'Stop telling me I've nothing to worry about': why I'm scared of the coronavirus

As someone with a weakened immune system, I'm fed up with people saying the coronavirus is nothing to worry about


Every time I log onto Twitter or Facebook, I'm met with multiple posts by people saying 'coronavirus is just like the flu'. 'There's nothing to worry about'. 'People are over-reacting'. 'The media is scaremongering'.

I couldn't disagree more. Here's why I'm scared of the coronavirus, and why I need people to stop telling me not to worry.

Immunocompromised

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Covid-19 – the coronavirus that has already affected 88 countries worldwide – is a new illness that impacts your lungs and airways. Symptoms include a cough, shortness of breath, breathing difficulties and fever; in many reported cases, this can develop into pneumonia and even lead to death (with more than 3,300 deaths reported globally so far).

As someone with asthma – i.e., someone with a weakened immune system and pre-existing breathing difficulties – I'm part of the 'at risk' group. Not only that, but my entire immediate family is also immunocompromised, with each of us having long-term medical conditions. For us, the coronavirus is both a significant health risk and seriously life-threatening. Brushing it off as 'just like the flu' doesn't fly.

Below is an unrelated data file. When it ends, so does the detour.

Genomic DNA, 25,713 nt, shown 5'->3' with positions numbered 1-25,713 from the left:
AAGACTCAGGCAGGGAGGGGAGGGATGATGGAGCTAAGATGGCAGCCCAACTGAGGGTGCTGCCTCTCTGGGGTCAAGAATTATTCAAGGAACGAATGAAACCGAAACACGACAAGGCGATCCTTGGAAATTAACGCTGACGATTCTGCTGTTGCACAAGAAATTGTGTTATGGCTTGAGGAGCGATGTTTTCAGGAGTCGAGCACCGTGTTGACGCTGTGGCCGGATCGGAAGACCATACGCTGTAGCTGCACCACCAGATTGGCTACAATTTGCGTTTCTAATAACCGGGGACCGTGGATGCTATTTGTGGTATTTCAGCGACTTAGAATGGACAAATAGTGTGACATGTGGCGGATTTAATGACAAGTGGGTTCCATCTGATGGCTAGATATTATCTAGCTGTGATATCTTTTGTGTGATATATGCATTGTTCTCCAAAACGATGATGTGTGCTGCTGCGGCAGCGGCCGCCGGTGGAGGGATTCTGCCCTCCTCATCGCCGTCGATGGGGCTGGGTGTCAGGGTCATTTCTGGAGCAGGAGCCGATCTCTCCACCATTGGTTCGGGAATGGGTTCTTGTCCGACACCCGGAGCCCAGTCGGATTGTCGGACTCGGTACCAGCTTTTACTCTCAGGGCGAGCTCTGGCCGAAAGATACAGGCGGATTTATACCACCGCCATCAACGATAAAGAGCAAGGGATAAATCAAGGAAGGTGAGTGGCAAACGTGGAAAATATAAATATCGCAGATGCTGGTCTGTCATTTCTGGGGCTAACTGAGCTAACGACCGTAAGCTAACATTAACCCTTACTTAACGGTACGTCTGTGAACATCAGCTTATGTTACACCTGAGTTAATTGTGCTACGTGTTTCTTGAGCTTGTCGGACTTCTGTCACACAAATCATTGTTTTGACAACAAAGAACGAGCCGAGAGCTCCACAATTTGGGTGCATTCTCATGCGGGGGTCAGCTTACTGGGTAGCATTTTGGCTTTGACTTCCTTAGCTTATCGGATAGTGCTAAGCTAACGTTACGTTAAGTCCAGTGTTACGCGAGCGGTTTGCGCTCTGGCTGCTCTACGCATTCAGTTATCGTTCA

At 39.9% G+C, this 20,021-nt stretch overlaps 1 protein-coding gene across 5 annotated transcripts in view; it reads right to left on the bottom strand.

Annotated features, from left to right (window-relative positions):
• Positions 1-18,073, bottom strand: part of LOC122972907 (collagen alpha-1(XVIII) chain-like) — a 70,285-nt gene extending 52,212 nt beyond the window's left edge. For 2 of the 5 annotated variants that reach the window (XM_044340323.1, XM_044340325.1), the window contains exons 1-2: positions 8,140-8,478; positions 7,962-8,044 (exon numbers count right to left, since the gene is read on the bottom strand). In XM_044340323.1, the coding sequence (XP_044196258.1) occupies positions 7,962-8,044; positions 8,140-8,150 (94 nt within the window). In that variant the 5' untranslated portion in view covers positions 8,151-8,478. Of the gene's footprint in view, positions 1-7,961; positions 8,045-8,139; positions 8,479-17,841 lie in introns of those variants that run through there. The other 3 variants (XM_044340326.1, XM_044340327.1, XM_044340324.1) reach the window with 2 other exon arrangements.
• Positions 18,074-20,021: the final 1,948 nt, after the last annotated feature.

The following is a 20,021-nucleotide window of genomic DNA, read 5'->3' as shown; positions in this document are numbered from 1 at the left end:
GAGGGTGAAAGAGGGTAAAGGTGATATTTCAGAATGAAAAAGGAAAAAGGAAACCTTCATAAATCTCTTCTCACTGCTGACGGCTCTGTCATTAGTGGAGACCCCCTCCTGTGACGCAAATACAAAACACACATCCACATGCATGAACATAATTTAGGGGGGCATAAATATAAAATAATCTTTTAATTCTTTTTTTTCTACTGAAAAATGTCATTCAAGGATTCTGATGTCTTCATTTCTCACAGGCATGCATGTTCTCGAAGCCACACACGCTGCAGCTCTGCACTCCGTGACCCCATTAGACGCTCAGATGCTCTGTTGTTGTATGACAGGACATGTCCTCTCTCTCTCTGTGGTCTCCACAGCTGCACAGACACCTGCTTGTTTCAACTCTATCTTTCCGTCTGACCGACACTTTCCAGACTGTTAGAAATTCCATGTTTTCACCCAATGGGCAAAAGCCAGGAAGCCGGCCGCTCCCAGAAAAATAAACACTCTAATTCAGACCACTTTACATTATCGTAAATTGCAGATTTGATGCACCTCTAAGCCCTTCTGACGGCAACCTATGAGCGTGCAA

I've also noticed a lot of people on social media saying the press is 'scaremongering', and that people are 'overreacting' to a situation that 'isn't that bad'.

For me, it is that bad.

I have the flu vaccine – I get it every year – but a coronavirus vaccine does not currently exist. I commute on public transport for four hours a day and am constantly exposed to strangers coughing and sneezing without washing their hands. With the Department of Health being so vague about where infected people are from, I have no way of knowing who's putting me at risk.

The most recent Irish case, which was reported in Co Cork, proves that it's possible to catch the virus while out and about in your community. As of yet, the Department of Health doesn't know how this patient contracted the illness – and for those of us who are immunocompromised, that's worrying.

Should I be self-isolating? Who should I avoid? Did the woman who just coughed without covering her mouth recently travel to Northern Italy? The fear of the unknown is strong.

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Other people on social media are saying that more people die from road accidents and poverty than Covid-19. To that, I say they are completely unrelated issues and can't be compared. All three are terribly important and all three should be addressed with the same level of concern. It's not productive to compare them against each other, but rather to tackle each one separately and head-on.

At this stage, with 13 confirmed cases of Covid-19 in the Republic of Ireland and three cases in the North, all I can hope is that the Department of Health will be more forthcoming with information. I understand the need for patient confidentiality, but surely such a global health emergency trumps that?

For more information about Covid-19, visit hse.ie/conditions/coronavirus

Photo: Pexels


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